Tuesday, October 27, 2009

Why I live on the opposite side of the country from my parents/brother

On Thursday night my parents are going to once again pack up and head back to their home in Virginia.  This gets harder every single visit.  Even I, the person who rarely gets emotional, get choked up when they leave. It's awfully hard.

You see, I'm actually a rare native Pacific Northwesterner. There aren't too many of us, pretty much everyone you meet who lives around here was born somewhere far away. I was born in Portland. My mom was born in a town a few hours from Seattle, my grandmother on the other side of the state and my great-grandfather in Seattle, in the same neighborhood where my son was born.  My great-grandparents were here in the early days of Seattle (and in the days when Seattleites were driving the Chinese out of town... but hopefully my relatives weren't involved with that).  I grew up in Washington State, and lived there until I was 12, when my dad accepted a job as an associate pastor and we moved to Tennessee.  Where I lived until I was done with college. After that I lived in Ohio (where my parents were at the time) and in Ukraine (where I was working as a missionary) and Pittsburgh, PA (yet another church for my parents).

But through all these moves, I never ever felt at home. And so when I was applying for grad school, I knew I wanted to get back to my family roots, and I applied for two schools out on the West Coast, both near all my miscellaneous relatives. And got accepted to both. One was a lovely school full of people who wore birkenstocks and ate vegetarian foods. And the other was in Seattle. And if you've met me, you know that the first school, while perfectly nice, is not a match for me by any stretch of the imagination. I love wearing heels and makeup and pearls. I have actually vacuumed my house while wearing pearls and high heels. Honest truth.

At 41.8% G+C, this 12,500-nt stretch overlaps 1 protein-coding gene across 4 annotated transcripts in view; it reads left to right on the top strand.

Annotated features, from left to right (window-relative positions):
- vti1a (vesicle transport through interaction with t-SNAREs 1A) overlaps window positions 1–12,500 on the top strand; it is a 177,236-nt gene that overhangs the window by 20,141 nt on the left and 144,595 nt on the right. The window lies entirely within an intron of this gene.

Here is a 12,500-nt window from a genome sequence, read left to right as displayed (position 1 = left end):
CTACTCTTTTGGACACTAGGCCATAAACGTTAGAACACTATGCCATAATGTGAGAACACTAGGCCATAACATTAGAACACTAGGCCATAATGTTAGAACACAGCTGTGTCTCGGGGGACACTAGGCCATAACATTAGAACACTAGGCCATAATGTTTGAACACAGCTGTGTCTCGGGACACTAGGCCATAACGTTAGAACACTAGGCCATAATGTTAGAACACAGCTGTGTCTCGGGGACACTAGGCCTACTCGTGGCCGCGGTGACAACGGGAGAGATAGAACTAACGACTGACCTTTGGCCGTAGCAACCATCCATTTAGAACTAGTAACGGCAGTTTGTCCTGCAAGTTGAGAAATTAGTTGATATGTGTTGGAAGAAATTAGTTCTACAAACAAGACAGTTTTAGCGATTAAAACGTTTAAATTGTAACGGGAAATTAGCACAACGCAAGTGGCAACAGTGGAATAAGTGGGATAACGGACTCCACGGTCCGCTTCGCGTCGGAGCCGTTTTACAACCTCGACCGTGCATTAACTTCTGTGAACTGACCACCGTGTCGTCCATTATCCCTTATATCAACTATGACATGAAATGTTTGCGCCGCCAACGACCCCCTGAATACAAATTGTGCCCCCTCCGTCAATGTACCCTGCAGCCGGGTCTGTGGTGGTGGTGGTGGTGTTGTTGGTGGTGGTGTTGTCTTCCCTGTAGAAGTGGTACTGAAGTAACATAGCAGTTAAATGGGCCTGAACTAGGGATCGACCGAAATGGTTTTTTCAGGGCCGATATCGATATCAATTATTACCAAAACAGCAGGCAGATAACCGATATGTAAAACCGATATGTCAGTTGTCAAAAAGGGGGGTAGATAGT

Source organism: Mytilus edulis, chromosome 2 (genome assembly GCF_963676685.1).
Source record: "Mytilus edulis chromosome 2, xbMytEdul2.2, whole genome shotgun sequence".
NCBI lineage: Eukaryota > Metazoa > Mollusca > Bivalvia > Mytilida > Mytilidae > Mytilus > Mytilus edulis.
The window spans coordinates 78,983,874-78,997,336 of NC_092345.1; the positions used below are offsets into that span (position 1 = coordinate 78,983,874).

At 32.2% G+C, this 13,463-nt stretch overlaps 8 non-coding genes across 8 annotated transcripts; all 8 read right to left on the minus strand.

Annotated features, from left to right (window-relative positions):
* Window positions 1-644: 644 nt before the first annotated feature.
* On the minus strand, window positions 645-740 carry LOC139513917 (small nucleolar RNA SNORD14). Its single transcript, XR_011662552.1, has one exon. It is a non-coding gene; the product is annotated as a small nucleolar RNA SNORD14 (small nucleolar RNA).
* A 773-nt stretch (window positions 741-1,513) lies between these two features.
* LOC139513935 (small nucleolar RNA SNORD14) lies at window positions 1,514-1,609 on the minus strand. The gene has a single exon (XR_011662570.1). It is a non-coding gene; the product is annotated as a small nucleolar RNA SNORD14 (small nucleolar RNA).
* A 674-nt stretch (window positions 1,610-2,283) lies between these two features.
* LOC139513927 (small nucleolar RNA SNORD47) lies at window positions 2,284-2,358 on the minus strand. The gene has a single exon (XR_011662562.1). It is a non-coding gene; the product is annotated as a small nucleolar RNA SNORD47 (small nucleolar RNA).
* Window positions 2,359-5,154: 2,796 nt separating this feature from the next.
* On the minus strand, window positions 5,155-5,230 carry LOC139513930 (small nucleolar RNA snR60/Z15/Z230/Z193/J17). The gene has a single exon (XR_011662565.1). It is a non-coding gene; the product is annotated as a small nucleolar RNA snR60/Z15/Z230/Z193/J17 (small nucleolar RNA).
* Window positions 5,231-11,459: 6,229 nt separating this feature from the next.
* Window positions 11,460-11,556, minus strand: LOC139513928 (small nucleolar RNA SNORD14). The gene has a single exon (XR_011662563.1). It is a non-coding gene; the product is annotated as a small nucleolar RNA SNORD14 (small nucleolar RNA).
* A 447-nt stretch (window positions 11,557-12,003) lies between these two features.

So I ended up here and spent a lot of time reconnecting with all my relatives. And then when I was done with grad school, I tried to move back to Tennessee and I just couldn't do it. Because, for the first time in 26 years of life, I was home. And so I stayed and got a job here and then met Daniel, who also loved it here, and we stayed. And now we have lots and lots and LOTS of relatives close by to dote on our kids because I managed to marry the one person who actually has more relatives in the area than I do. But we don't have my parents close by. Because they have not been able to find a church out here and so they stay at a church that they love, but that's far away. And my brother, who always loved the West Coast and also planned to move back ended up at the same college in Tennessee that I went to, and then he married someone who was from that area and they stayed.  So lots of relatives here for me, but no immediate family.

Moving a lot and having friends all over the world makes saying goodbye fairly easy, especially in the modern age of Skype and internet and email and Facebook. But nothing can ever make it easier to watch your parents sobbing as they say goodbye and walk away from their beloved grandchildren.  It just gets harder every visit.

Thank goodness Vivian and I are headed out to Roanoke in January. Tickets have been purchased!


Mommyto3andahusky said...

And your going to stop off in Omaha to say Hello, too? lol j/k

Lindsay said...

Ugh. That stuff is so sad. But unavoidable for a lot of people. On a happy note, isn't it nice to feel at home in a place?